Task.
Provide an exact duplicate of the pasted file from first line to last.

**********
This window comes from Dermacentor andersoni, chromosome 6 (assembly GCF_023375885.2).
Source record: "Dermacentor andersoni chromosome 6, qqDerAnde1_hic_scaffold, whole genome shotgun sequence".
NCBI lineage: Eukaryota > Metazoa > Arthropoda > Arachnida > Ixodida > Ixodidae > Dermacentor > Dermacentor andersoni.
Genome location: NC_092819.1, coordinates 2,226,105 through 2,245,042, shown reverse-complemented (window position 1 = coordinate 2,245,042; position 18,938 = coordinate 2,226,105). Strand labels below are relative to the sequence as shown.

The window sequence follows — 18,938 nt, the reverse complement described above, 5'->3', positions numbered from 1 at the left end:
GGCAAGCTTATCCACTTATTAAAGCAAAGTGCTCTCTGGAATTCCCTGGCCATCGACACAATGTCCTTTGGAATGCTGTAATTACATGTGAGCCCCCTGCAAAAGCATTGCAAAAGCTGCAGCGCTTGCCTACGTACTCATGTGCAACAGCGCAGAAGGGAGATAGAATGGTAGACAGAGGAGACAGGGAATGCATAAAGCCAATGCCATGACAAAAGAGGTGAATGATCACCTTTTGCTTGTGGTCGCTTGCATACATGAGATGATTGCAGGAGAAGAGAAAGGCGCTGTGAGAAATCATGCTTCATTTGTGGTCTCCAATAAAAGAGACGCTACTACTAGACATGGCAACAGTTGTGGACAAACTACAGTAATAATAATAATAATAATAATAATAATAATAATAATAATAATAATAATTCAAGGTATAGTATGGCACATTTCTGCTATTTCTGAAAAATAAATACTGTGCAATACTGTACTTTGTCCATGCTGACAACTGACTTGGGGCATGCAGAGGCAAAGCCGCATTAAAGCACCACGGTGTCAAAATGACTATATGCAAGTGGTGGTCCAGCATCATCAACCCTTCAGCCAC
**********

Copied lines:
This window comes from Dermacentor andersoni, chromosome 6 (assembly GCF_023375885.2).
Source record: "Dermacentor andersoni chromosome 6, qqDerAnde1_hic_scaffold, whole genome shotgun sequence".
NCBI lineage: Eukaryota > Metazoa > Arthropoda > Arachnida > Ixodida > Ixodidae > Dermacentor > Dermacentor andersoni.
Genome location: NC_092819.1, coordinates 2,226,105 through 2,245,042, shown reverse-complemented (window position 1 = coordinate 2,245,042; position 18,938 = coordinate 2,226,105). Strand labels below are relative to the sequence as shown.

The window sequence follows — 18,938 nt, the reverse complement described above, 5'->3', positions numbered from 1 at the left end:
GGCAAGCTTATCCACTTATTAAAGCAAAGTGCTCTCTGGAATTCCCTGGCCATCGACACAATGTCCTTTGGAATGCTGTAATTACATGTGAGCCCCCTGCAAAAGCATTGCAAAAGCTGCAGCGCTTGCCTACGTACTCATGTGCAACAGCGCAGAAGGGAGATAGAATGGTAGACAGAGGAGACAGGGAATGCATAAAGCCAATGCCATGACAAAAGAGGTGAATGATCACCTTTTGCTTGTGGTCGCTTGCATACATGAGATGATTGCAGGAGAAGAGAAAGGCGCTGTGAGAAATCATGCTTCATTTGTGGTCTCCAATAAAAGAGACGCTACTACTAGACATGGCAACAGTTGTGGACAAACTACAGTAATAATAATAATAATAATAATAATAATAATAATAATAATAATAATAATTCAAGGTATAGTATGGCACATTTCTGCTATTTCTGAAAAATAAATACTGTGCAATACTGTACTTTGTCCATGCTGACAACTGACTTGGGGCATGCAGAGGCAAAGCCGCATTAAAGCACCACGGTGTCAAAATGACTATATGCAAGTGGTGGTCCAGCATCATCAACCCTTCAGCCAC